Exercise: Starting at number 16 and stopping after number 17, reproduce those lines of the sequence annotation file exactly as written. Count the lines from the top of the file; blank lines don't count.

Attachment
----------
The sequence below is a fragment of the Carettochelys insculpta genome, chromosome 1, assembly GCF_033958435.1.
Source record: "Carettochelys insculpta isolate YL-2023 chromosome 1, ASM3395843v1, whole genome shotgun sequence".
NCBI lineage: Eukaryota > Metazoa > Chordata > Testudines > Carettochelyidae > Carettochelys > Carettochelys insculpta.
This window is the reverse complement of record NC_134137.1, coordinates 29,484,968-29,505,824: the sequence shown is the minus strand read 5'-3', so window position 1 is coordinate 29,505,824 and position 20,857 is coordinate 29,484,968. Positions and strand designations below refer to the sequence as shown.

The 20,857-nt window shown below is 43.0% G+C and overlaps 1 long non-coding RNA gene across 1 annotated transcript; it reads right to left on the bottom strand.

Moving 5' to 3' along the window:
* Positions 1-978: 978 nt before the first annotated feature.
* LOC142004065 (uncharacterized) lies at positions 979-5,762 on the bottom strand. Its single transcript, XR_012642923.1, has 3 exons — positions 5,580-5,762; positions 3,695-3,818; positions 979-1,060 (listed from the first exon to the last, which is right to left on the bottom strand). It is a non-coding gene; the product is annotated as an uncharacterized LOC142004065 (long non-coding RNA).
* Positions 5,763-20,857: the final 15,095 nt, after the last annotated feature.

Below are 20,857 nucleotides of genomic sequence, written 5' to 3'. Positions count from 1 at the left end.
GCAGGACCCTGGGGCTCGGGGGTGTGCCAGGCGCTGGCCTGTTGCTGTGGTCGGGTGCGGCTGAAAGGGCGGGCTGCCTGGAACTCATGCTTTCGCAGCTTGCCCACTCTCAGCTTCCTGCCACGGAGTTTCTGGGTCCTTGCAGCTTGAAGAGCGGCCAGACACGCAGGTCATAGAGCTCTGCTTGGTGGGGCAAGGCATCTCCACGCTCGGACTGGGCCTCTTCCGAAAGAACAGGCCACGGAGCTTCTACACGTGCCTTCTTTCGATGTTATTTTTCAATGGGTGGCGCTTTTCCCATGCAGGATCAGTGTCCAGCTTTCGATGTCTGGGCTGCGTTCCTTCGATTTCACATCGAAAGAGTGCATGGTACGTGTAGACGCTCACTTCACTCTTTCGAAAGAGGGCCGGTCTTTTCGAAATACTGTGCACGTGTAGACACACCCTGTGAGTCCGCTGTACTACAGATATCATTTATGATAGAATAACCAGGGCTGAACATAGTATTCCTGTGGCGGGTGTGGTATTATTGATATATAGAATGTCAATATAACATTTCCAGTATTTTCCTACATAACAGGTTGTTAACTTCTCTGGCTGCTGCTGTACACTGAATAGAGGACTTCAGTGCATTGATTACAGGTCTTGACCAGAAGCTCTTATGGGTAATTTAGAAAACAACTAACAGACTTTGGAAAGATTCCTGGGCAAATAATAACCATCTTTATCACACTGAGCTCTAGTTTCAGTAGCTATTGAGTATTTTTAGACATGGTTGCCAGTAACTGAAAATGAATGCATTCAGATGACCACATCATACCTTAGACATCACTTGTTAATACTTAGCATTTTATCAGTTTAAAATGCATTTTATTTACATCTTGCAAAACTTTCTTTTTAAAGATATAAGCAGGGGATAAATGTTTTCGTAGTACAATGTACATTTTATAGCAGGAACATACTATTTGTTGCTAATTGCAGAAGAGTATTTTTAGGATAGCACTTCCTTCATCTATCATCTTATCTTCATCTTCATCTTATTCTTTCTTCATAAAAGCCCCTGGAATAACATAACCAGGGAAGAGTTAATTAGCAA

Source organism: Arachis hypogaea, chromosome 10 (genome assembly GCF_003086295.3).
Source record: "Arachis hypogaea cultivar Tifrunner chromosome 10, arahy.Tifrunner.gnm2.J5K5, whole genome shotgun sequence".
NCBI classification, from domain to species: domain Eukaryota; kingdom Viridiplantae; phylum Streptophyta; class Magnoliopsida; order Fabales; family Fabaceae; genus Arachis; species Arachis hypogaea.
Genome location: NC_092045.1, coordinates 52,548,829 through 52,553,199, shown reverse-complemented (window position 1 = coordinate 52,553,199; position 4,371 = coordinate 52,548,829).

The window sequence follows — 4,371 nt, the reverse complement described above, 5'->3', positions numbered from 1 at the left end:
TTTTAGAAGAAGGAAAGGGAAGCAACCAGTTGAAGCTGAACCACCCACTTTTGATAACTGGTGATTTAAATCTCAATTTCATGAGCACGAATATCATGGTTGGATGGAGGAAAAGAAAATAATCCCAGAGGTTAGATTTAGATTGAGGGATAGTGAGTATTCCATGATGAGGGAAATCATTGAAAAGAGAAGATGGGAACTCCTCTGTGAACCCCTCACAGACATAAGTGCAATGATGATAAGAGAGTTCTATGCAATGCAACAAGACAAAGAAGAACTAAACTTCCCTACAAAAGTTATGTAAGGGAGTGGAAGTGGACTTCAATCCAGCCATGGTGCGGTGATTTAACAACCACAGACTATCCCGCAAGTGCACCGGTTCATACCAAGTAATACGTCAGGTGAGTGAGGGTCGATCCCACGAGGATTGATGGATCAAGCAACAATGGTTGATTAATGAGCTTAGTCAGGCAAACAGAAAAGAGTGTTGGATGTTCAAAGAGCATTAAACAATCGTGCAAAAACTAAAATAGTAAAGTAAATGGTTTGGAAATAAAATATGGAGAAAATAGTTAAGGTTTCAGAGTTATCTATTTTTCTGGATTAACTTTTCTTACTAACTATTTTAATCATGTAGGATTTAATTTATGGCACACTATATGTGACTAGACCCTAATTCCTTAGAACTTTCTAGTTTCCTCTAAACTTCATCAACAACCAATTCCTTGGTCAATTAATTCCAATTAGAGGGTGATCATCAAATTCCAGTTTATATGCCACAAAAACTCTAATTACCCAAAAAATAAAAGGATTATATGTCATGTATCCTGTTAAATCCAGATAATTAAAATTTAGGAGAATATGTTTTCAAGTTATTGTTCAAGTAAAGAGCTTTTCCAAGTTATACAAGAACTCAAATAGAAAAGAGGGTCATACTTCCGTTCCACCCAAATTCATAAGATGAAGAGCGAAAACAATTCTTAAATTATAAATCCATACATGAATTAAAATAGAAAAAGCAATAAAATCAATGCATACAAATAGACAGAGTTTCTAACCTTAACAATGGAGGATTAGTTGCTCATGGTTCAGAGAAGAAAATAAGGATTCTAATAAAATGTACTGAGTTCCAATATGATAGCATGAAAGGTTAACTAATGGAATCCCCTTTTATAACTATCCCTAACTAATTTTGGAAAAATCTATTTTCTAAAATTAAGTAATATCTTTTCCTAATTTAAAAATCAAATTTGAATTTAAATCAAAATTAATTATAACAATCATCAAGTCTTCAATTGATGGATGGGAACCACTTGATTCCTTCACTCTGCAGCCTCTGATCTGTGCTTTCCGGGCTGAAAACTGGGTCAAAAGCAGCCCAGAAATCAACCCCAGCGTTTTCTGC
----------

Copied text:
The window sequence follows — 4,371 nt, the reverse complement described above, 5'->3', positions numbered from 1 at the left end:
TTTTAGAAGAAGGAAAGGGAAGCAACCAGTTGAAGCTGAACCACCCACTTTTGATAACTGGTGATTTAAATCTCAATTTCATGAGCACGAATATCATGGTTGGATGGAGGAAAAGAAAATAATCCCAGAGGTTAGATTTAGATTGAGGGATAGTGAGTATTCCATGATGAGGGAAATCATTGAAAAGAGAAGATGGGAACTCCTCTGTGAACCCCTCACAGACATAAGTGCAATGATGATAAGAGAGTTCTATGCAATGCAACAAGACAAAGAAGAACTAAACTTCCCTACAAAAGTTATGTAAGGGAGTGGAAGTGGACTTCAATCCAGCCATGGTGCGGTGATTTAACAACCACAGACTATCCCGCAAGTGCACCGGTTCATACCAAGTAATACGTCAGGTGAGTGAGGGTCGATCCCACGAGGATTGATGGATCAAGCAACAATGGTTGATTAATGAGCTTAGTCAGGCAAACAGAAAAGAGTGTTGGATGTTCAAAGAGCATTAAACAATCGTGCAAAAACTAAAATAGTAAAGTAAATGGTTTGGAAATAAAATATGGAGAAAATAGTTAAGGTTTCAGAGTTATCTATTTTTCTGGATTAACTTTTCTTACTAACTATTTTAATCATGTAGGATTTAATTTATGGCACACTATATGTGACTAGACCCTAATTCCTTAGAACTTTCTAGTTTCCTCTAAACTTCATCAACAACCAATTCCTTGGTCAATTAATTCCAATTAGAGGGTGATCATCAAATTCCAGTTTATATGCCACAAAAACTCTAATTACCCAAAAAATAAAAGGATTATATGTCATGTATCCTGTTAAATCCAGATAATTAAAATTTAGGAGAATATGTTTTCAAGTTATTGTTCAAGTAAAGAGCTTTTCCAAGTTATACAAGAACTCAAATAGAAAAGAGGGTCATACTTCCGTTCCACCCAAATTCATAAGATGAAGAGCGAAAACAATTCTTAAATTATAAATCCATACATGAATTAAAATAGAAAAAGCAATAAAATCAATGCATACAAATAGACAGAGTTTCTAACCTTAACAATGGAGGATTAGTTGCTCATGGTTCAGAGAAGAAAATAAGGATTCTAATAAAATGTACTGAGTTCCAATATGATAGCATGAAAGGTTAACTAATGGAATCCCCTTTTATAACTATCCCTAACTAATTTTGGAAAAATCTATTTTCTAAAATTAAGTAATATCTTTTCCTAATTTAAAAATCAAATTTGAATTTAAATCAAAATTAATTATAACAATCATCAAGTCTTCAATTGATGGATGGGAACCACTTGATTCCTTCACTCTGCAGCCTCTGATCTGTGCTTTCCGGGCTGAAAACTGGGTCAAAAGCAGCCCAGAAATCAACCCCAGCGTTTTCTGC